There is no question of the need for advocacy within pharmacy and the health professions. Collective voices need to be heard, and those for whom pharmacists provide care and services need others to advocate for them simply because they have no voice in many discussions. Currently in pharmacy and the wider health professions, there are many points of contention and debate. This is not a new phenomenon; it has existed for decades.
In 2010, the American Pharmacists Association and the American Society of Health-System Pharmacists (1) collaborated on a discussion paper that suggests that the rapid expansion of pharmacy schools' satellite campuses and the increasing class sizes enrolled in pharmacy colleges and schools needs to be thoughtfully reconsidered. Voices within the academy have also called for careful consideration of expansion plans for programs. These arguments are juxtaposed with suggestions that there are too many health care institutions or affiliated clinics in North America, some of which are an easy stroll across the street from one another. Some believe there are too many pharmacy organizations as well, all of which were under one umbrella before being split up decades ago.
The point of this editorial is not to take sides in the debate over supply of health professionals and services or to criticize any entity, but rather to lament the lack of cohesion among all affinity groups in advocating for one special interest above all else: the graduates of pharmacy education programs. Regardless of vested interests, all pharmacy educators should hold the practice options available to graduates and future graduates in the highest importance of all that we represent, advocate for, or suggest allegiance to.
Other Professions Filling the Expanding Need for Physician Extender Services
Nurse practitioners (NP) and physician assistants (PA) have worked hard to take advantage of the tenets behind much of the Patient Protection and Affordable Care Act passed in 2010. Despite political posturing, many provisions of this health reform legislation have been implemented and experts believe that many of the preventive health services components put in play by this legislation will not be reversed in the future regardless of the fate of the overall Act. In mid-December 2011, the components dealing with payment and service provision for preventive obesity counseling and services imbedded in the legislation began to be operationalized for enrollees of Medicare. Physician extenders will provide many of these and other types of future needed services.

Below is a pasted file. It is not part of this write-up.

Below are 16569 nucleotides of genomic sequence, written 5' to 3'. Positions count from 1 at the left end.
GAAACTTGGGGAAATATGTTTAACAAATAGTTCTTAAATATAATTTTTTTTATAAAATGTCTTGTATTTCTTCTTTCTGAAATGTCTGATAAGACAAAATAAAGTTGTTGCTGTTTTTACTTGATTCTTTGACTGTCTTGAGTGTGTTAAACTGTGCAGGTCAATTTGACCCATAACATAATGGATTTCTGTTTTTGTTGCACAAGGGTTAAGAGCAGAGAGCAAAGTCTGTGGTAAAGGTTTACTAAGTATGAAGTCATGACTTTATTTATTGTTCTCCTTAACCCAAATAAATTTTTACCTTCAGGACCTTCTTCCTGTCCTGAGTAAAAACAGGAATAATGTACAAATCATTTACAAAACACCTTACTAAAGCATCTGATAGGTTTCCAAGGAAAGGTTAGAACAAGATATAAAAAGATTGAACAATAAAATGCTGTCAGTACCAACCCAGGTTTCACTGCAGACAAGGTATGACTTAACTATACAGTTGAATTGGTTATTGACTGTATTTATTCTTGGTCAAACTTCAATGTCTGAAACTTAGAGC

Our previous research (2,3) found that consumers are willing to use physician extenders (eg, NPs) when seeking care for acute conditions requiring medical care services. Many if not all of these retail clinic-based physician extenders are located within pharmacies. There are numerous opportunities for professional collaboration between pharmacists and other physician extenders (NPs and PAs). The health professions striving to avail the opportunities presented by disruptive innovations such as retail clinic and the increasing demand for primary health care services do not need to do so at the expense of each other. There are tremendous opportunities for outreach and collaborative efforts, many in place already, that need expansion for the benefit of all--most importantly the patients served.
These professions (NPs, PAs) have achieved tremendous success by working within and across their specific professional associations, practitioner groups, and health professional schools, and with colleagues to advocate for the benefits of PA- and NP-provided health care services. This has not been achieved without tremendous organizational and collaborative synergy uniting segments within these professions that may not always agree with all aspects of what disparate affinity groups might advocate for. These processes have been documented extensively in the literature, and most certainly provide blueprints for the pharmacy profession's future advocacy and cooperation with physician extender groups and physicians. …